Many Atlanta kids were stuck in school after a snowstorm crippled the city Tuesday and left teachers and administrators in charge of massive sleepovers.
At East Rivers Elementary School, close to 100 students watched movies, ate pizza, and slept on the floor Tuesday night. Thirty-one teachers and other adults got little sleep as they comforted younger children who were scared and made sure all were entertained and safe.
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“Our beautiful little snow flurries at 12, 12:30 turned into a fast-moving snow incident and we ended up having a lot of our kids that are bus riders and car riders stuck here at school with us,” principal Matt Rogers told "Today." "We had a snowcation.
A little, mini snow vacation overnight.
“We probably had about three to four kids that were crying, so we got them up here (in the office), and they talked to their parents,” Rogers added.
Wednesday morning, with 61 students still at the school, the forced festivities included a snowball fight, which is a rare event in Georgia.
Rogers told "Today" that adults used anything they could find as blankets, including tablecloths and his dress coat. Tumbling mats softened the hard gym floor for sleeping.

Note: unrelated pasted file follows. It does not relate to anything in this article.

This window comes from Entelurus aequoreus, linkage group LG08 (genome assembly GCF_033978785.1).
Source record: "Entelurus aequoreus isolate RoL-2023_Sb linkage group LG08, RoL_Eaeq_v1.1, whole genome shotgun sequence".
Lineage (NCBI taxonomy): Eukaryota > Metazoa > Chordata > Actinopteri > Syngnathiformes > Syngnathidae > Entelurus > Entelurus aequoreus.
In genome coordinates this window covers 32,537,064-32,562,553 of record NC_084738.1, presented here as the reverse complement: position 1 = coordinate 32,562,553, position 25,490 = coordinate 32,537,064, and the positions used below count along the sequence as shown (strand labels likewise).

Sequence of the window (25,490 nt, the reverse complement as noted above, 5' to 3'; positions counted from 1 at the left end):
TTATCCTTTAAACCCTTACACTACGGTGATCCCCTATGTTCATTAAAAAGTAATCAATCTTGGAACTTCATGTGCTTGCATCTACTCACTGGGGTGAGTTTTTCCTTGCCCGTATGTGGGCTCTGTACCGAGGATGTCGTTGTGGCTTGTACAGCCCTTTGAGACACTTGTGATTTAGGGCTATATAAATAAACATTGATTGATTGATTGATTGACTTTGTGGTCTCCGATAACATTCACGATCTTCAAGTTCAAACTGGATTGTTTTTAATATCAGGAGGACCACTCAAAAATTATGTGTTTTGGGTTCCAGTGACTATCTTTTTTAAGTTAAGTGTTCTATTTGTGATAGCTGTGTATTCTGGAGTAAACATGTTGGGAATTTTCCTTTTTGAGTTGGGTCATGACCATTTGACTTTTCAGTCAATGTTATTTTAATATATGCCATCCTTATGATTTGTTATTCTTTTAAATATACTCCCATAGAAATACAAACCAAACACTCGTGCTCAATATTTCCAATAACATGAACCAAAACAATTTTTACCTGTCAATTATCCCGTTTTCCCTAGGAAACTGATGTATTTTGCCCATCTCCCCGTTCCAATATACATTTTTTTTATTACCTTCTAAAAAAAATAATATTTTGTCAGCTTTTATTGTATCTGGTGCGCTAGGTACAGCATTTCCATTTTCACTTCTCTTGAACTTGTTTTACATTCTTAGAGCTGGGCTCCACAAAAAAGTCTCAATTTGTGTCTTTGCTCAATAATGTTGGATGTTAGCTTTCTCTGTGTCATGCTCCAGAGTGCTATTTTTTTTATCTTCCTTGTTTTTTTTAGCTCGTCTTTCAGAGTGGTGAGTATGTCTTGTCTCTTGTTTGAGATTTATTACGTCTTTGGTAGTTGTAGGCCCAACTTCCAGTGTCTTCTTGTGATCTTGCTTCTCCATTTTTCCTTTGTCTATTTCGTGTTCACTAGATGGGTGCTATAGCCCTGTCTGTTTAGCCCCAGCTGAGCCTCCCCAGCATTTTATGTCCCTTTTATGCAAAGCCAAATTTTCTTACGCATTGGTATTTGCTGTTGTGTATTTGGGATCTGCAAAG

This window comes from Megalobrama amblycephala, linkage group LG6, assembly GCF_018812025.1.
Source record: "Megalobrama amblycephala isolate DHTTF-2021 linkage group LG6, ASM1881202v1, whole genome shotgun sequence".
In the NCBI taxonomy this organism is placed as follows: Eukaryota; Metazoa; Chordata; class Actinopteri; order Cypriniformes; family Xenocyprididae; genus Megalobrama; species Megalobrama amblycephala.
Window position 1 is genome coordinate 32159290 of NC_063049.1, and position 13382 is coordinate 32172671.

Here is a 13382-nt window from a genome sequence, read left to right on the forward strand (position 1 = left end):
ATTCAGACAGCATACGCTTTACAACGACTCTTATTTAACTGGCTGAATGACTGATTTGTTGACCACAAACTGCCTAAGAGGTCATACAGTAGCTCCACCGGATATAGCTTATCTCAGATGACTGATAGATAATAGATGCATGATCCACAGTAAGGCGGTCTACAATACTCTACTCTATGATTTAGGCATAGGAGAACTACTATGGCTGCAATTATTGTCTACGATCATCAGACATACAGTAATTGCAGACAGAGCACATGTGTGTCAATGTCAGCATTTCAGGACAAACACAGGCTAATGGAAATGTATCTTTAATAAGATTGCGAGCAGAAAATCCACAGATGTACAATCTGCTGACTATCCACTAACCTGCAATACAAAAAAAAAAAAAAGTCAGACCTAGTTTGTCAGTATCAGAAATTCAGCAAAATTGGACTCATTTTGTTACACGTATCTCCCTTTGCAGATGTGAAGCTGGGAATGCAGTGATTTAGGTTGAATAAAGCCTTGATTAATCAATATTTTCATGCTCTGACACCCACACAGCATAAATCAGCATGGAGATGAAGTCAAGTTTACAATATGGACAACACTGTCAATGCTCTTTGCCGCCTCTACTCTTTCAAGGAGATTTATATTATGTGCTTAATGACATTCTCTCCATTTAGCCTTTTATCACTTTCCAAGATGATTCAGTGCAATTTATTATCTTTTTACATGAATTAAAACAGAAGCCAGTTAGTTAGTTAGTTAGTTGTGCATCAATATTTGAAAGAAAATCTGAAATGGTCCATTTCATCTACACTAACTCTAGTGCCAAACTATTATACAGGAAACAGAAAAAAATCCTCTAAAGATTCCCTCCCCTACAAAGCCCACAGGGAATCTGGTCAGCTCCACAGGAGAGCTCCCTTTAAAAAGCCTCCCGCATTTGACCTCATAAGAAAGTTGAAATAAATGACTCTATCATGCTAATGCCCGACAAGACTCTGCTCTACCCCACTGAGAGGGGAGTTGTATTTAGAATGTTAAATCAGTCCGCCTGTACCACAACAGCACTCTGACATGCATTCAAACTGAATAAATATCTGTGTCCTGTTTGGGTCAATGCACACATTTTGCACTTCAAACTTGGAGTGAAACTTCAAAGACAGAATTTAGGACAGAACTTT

“My teachers are the rock stars of this whole event,” Rogers said.
CNN reported that thousands of children in Alabama also spent the night at their schools.
In some cases, children in the southern states hit by the winter storm were trapped on buses for hours, some even overnight.
Home Depot, which is headquartered in Atlanta, opened 26 of its stores in Georgia and Alabama for stranded motorists, CNN said.
As the area began to thaw Thursday and people were able to move about more freely and reclaim vehicles left on the jammed highways, many are starting to look at how the situation occurred. Georgia Gov. Nathan Deal laid some blame at the National Weather Service’s doorstep, saying they showed the area wouldn’t be as strongly impacted as it was.
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